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Developer Manual

The topic of a manual or getting started guide for developers has come up time and time again. We may be able to do this by writing small articles on the wiki and eventually compiling these together into a single guide. The following seem like they would be good sections for a guide.

The following is a work in progress. Feel free to add sections or articles under existing sections.




Installation and setup

Hello world plug-in

The plug-in and command classes

  • Types of plug-ins
  • Types of commands

Main components

  • CRhinoApp
  • CRhinoDoc
  • CRhinoView and CRhinoViewport

The objects (CRhinoObject)

User feedback (CRhinoGet)

GUI Widgets

  • Docking Dialogs
  • Toolbars
  • Menus

Application and Document level user data

Event watchers

Custom display

Object level user data


Installers, licensing, localization, and marketing support

Uncategorized topics

Question: In the Rhino.NET SDK every class has an interface that it derives from that starts with an I. What is the difference?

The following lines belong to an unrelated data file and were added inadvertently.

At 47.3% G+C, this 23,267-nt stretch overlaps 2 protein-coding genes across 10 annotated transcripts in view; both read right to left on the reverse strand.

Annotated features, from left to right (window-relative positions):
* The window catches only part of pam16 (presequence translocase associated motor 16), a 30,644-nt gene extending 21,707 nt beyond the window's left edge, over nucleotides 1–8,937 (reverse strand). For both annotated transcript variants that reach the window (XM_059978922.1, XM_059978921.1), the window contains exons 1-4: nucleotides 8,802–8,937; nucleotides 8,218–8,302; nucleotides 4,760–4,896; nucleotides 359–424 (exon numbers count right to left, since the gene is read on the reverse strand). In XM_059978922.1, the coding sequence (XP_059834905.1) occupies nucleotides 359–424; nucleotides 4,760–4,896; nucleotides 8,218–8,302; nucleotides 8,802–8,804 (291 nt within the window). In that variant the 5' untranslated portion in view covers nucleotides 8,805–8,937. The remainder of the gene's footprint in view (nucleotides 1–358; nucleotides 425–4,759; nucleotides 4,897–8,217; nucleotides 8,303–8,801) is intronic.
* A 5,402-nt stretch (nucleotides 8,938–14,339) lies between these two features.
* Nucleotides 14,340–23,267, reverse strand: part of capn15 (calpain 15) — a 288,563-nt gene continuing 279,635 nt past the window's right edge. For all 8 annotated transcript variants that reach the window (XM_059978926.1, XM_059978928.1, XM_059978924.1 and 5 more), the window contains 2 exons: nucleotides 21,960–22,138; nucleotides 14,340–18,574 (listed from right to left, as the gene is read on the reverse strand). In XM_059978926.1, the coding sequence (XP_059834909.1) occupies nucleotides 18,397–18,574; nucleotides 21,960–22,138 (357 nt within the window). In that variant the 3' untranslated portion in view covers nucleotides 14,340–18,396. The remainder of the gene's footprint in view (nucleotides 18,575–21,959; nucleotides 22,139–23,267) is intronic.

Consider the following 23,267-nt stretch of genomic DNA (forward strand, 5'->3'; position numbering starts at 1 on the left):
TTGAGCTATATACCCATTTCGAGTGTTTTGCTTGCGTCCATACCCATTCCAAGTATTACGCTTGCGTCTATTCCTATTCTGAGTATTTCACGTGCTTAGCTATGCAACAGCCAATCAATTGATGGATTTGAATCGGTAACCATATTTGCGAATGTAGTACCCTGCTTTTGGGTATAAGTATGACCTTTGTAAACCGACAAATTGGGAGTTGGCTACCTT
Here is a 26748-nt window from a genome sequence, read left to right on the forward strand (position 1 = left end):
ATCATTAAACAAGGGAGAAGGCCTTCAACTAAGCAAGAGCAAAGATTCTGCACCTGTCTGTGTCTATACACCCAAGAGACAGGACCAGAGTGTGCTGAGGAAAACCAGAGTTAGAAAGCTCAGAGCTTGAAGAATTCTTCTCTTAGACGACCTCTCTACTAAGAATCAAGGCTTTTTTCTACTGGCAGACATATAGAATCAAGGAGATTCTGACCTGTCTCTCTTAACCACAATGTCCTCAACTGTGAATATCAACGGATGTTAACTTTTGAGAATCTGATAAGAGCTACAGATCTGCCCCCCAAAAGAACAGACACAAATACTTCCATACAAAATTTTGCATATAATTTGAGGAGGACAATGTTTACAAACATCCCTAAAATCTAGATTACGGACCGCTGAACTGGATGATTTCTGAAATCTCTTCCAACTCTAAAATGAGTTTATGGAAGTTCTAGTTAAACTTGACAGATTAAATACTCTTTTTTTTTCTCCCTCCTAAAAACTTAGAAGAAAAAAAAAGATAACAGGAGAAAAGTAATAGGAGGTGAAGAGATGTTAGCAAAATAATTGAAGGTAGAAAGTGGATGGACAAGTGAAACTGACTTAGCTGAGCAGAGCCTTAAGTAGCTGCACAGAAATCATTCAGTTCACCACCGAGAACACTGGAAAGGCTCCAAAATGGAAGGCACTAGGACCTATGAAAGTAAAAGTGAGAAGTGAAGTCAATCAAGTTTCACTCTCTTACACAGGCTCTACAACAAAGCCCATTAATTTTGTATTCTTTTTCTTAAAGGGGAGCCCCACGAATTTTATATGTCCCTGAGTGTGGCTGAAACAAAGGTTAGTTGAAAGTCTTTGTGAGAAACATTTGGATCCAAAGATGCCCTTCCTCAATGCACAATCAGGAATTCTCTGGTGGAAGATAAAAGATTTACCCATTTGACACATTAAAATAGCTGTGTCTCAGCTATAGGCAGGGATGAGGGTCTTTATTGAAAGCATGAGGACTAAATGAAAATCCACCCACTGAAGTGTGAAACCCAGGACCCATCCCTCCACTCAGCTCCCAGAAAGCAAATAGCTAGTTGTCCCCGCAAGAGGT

The Rhino.NET SDK is written as a wrapper around the standard Rhino C++ SDK with efforts made to try and keep the .NET classes and functions as close of a match as possible to the wrapped C++ classes. In C++ there is syntax for something called const (google C++ const keyword for more information.) In short const says that you are not able to modify any of the internal contents of a class.

There is no const concept in the .NET framework. (At least through version 2.0 .NET. This may change in the future.) This is where we used an interface to represent a const C++ class. Every I interface in Rhino.NET represents the const version of a C++ class, you can call functions that do not change the internal data of the class. The class that is derived from the I interface (begins with M or On) is the non-const class that you can call functions on to modify the internal data.

developer/sdksamples/manual.txt ยท Last modified: 2020/08/14 (external edit)